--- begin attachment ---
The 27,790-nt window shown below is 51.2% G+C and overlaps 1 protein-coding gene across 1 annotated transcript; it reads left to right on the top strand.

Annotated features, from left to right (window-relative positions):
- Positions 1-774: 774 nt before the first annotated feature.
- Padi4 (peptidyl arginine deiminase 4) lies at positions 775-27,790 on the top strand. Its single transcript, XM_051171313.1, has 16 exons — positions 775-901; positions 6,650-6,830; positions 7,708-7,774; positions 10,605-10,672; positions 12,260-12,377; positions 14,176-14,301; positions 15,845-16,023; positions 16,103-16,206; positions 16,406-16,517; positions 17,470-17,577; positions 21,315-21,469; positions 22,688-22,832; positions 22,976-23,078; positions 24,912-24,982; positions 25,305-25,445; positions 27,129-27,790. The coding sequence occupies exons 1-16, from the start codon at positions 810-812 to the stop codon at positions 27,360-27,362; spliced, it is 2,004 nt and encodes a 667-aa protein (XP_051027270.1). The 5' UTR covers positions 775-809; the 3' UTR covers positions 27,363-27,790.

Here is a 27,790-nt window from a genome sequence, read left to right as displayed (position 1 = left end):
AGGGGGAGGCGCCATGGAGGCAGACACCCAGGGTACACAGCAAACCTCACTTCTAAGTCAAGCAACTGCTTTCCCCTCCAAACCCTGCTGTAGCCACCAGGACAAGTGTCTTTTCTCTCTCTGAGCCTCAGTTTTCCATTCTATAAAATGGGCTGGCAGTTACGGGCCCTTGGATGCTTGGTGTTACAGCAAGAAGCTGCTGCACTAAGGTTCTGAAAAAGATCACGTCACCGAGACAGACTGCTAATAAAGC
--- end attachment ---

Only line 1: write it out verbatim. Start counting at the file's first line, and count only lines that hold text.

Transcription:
The 27,790-nt window shown below is 51.2% G+C and overlaps 1 protein-coding gene across 1 annotated transcript; it reads left to right on the top strand.